Kulsoom, Fatima and Nushrat: The Power of Pakistan Democracy

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By BIBHUTI PATI

Last Friday saw a gathering of thousands of workers of PMLAN and close acquaintance of Nawaz Sarif while his 68 year age of old wife Kulsoom Nawaz was being buried in Lahore. They were shouting slogans of ‘Madar-e-Jamhuriat’ means people’s mother. That’s how they know her and want to remember her.

Kulsoom was not merely Nawaz Sharif’s wife but also a strong woman with her own identity. I got an opportunity to meet her during my visit to Lahore in ‘The Delhi–Lahore Bus, officially known as Sada-e-Sarhad ,’ to attend a summit in Lahore. Kulsoom was visiting her maternal home and her first question to us (few journalists friend) was whether we have visited Zhabbowal village in Amritsar. She was delighted to hear a very vivid description of ancestral village. She was very nostalgic about Amritsar. She considered Amritsar as her maternal grand parents’ home. She revealed that she was the grand daughter of world wrestling champion Gama. Who was born in Jhabewal village. In those days Gama’s entire expenses were being looked after by Maharaja of Jodhpur.

Kulsoom had two sisters and a brother she completed her FA examination Islamia college and then completed her graduation from Foreman Christian College and then completed her MA Urdu in 1970 from Punjab university and her PhD degree on Faiz Ahmed Faiz’s poetry is a fact which is not known to many.

She was very active in politics right from beginning. She was elected for the national assembly twice- 1990 and 1997. In the year 1999 when Pervez Musharaf over through the government, Kulsoom was also arrested at that time, “Kulsoom Begum is even more dangerous than Nawaz Sharif”, said Musharaf.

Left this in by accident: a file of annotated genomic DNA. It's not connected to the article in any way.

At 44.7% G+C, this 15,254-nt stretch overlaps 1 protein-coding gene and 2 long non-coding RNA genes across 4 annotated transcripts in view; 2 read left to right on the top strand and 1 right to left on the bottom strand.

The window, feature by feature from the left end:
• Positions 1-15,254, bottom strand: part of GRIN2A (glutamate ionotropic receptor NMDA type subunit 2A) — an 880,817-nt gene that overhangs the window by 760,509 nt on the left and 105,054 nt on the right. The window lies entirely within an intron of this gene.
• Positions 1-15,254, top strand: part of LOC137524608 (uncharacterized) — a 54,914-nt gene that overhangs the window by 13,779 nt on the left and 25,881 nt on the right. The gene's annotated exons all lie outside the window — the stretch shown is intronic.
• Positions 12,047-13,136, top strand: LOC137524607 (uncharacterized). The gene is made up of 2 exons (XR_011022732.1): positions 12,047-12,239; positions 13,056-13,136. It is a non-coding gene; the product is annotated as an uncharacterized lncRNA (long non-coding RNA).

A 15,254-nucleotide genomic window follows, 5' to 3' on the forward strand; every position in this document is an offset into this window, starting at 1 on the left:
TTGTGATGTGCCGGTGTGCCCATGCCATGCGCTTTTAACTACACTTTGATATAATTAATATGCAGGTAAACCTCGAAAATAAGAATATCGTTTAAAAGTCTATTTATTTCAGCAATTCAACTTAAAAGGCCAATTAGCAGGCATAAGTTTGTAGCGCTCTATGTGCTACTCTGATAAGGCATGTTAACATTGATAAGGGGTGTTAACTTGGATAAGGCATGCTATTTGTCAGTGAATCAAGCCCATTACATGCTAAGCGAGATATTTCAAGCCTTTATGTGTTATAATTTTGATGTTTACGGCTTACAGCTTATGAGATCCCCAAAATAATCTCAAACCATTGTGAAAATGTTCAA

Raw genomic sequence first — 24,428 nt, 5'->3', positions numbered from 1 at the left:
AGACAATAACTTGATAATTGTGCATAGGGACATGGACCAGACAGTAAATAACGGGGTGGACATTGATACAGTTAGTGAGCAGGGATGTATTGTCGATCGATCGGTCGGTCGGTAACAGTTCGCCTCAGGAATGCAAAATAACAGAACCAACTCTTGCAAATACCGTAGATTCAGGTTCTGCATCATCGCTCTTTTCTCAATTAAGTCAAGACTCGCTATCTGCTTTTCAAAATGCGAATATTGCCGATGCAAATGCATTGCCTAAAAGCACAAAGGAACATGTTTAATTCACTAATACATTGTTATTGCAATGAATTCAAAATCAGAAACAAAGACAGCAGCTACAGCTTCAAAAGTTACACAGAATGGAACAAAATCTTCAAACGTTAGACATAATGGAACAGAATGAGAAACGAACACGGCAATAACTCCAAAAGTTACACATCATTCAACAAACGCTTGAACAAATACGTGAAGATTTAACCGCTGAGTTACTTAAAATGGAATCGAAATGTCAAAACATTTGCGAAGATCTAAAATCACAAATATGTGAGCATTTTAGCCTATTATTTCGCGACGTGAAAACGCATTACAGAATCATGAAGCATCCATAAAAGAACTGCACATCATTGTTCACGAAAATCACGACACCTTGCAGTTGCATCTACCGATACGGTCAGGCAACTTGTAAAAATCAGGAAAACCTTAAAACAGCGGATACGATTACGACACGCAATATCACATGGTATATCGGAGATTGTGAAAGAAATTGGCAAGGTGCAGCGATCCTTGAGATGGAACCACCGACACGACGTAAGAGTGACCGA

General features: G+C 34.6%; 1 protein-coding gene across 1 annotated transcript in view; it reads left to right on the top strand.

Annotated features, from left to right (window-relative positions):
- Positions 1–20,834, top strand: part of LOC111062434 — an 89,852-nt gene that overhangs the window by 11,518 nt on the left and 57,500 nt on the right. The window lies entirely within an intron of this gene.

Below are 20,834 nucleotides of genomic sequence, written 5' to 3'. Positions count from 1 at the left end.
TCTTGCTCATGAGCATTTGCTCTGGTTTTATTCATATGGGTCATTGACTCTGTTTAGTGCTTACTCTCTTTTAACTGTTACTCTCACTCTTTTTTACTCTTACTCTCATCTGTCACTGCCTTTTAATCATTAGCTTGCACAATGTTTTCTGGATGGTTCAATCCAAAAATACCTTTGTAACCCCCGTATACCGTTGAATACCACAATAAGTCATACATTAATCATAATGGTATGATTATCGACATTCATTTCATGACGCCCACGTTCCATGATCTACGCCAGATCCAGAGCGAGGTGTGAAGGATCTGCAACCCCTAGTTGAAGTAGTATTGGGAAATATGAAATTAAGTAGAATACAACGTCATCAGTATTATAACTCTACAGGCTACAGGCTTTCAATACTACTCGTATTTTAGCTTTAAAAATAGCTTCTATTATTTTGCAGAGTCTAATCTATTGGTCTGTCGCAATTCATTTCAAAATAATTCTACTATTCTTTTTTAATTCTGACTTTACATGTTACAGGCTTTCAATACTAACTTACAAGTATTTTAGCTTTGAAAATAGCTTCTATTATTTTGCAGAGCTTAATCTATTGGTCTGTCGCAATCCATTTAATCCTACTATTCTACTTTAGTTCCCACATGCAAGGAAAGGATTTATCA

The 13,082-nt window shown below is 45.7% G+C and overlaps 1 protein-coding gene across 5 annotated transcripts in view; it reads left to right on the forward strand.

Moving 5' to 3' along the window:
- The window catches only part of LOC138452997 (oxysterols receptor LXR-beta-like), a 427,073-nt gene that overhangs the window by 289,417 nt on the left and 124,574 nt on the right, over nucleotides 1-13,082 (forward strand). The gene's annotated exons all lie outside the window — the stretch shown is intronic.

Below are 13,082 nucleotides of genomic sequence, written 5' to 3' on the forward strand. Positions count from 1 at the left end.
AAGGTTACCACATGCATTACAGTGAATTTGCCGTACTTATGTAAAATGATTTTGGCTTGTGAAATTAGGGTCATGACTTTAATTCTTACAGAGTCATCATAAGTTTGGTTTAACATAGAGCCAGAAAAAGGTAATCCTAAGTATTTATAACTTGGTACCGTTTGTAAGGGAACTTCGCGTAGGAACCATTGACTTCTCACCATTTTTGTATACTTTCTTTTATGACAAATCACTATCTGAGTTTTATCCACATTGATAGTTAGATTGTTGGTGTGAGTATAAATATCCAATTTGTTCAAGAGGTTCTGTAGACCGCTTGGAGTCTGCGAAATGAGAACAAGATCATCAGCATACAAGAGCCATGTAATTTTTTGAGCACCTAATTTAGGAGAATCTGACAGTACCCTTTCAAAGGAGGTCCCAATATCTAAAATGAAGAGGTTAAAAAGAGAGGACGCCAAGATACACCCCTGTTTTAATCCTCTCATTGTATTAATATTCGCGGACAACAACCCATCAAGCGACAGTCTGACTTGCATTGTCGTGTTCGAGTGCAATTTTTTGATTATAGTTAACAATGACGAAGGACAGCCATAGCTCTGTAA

In 2000 she was declared the president of Pakistan Muslim League and in spite of dictatorial regime Kulsoom dared to move out on the roads. She even started a march from Lahore to Peshawar but she was arrested on the way. People believed that she was the woman of supreme confidence and resilience. Many a journalist compared her to Indira Gandhi because of her mannerisms.

Three women have left an indelible mark on Pakistan politics: the first being Bibi Fatima Jinnah, the sister of Qaid-e-Azam. She remained a lifelong care taker and companion of her brother. She even dared to take on the dictator General Ayub Khan who she challenges during the 1965 presidential election in Pakistan. When Aube Khan claimed that he was trying to develop a democracy she lambasted him, ‘What short of democracy, a one man’s democracy or fifty people’s democracy’? When Ayub Khan declared that anarchy will ensue after his defeat, she gave him a befitting answer that nobody can bring order through pressure and force and coercion. The spirit of women politician of Pakistan and their courage even the worst oppressors.

Miss Fatima Jinnah, young sister of Quaid-i-Azam Muhammad Ali Jinnah, was born in 1893. Due to her brother’s keen interest, and despite strident family opposition, Miss Fatima received excellent early education. In 1919 she got admitted to the highly competitive university of Calcutta where she attended the Dr. Ahmad Dental College.